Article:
:15:02.:15:07.

According to this man there is an easy and hard way

:15:08.:16:33.

to control who has your digits, and that was the hard way.

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Our phone numbers, our mobile numbers is the things that's

:16:38.:16:40.

When someone doesn't want to give his phone

:16:41.:16:44.

number, he's telling you, I give you my e-mail,

:16:45.:16:48.

add me on Facebook, etc, etc, but the phone number

:16:49.:16:51.

Taig used to be a stuntman, oh, and he's also a double

:16:52.:16:57.

But now he's reinventing himself as the boss of one of several

:16:58.:17:04.

new phone companies that is starting to shake

:17:05.:17:07.

up the mobile space, as you do.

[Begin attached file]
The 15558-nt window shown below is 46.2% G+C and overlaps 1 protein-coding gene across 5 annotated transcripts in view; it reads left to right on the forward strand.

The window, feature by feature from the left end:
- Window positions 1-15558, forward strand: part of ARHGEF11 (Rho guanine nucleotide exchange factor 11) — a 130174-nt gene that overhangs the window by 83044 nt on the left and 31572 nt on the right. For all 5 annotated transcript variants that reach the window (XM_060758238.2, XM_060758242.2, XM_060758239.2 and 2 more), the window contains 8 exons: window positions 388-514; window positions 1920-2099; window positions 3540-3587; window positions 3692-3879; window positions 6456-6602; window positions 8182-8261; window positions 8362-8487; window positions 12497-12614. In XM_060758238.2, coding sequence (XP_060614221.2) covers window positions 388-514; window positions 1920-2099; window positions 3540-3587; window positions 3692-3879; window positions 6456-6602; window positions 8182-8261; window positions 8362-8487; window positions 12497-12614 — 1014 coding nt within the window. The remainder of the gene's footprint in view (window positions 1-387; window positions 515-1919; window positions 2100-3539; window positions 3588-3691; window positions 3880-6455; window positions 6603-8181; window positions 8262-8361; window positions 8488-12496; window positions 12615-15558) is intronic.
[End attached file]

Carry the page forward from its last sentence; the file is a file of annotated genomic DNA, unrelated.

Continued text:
:17:08.:17:11.

His onoff service is changing the rules in France, and now the UK,

:17:12.:17:14.

We are bringing like virtual operating system that provides

:17:15.:17:21.

multiple phone numbers, but not only that.

:17:22.:17:23.

For example, you can send SMS at a delayed time.

:17:24.:17:28.

You can put the call on voicemail, but leave the SMS on.

:17:29.:17:32.

You cannot do that with any phone in the world.

:17:33.:17:34.

It gives you so much flexibility in your hands,

:17:35.:17:37.

to give maybe a different phone number for your business,

:17:38.:17:40.

for your friends, for one night, or whatever.

:17:41.:17:46.

Users can go into stealth mode, to hide the numbers they're

:17:47.:17:49.

using for certain things from prying eyes, or adopt a number that's local

:17:50.:17:53.

Using apps to make Internet calls isn't new, but both caller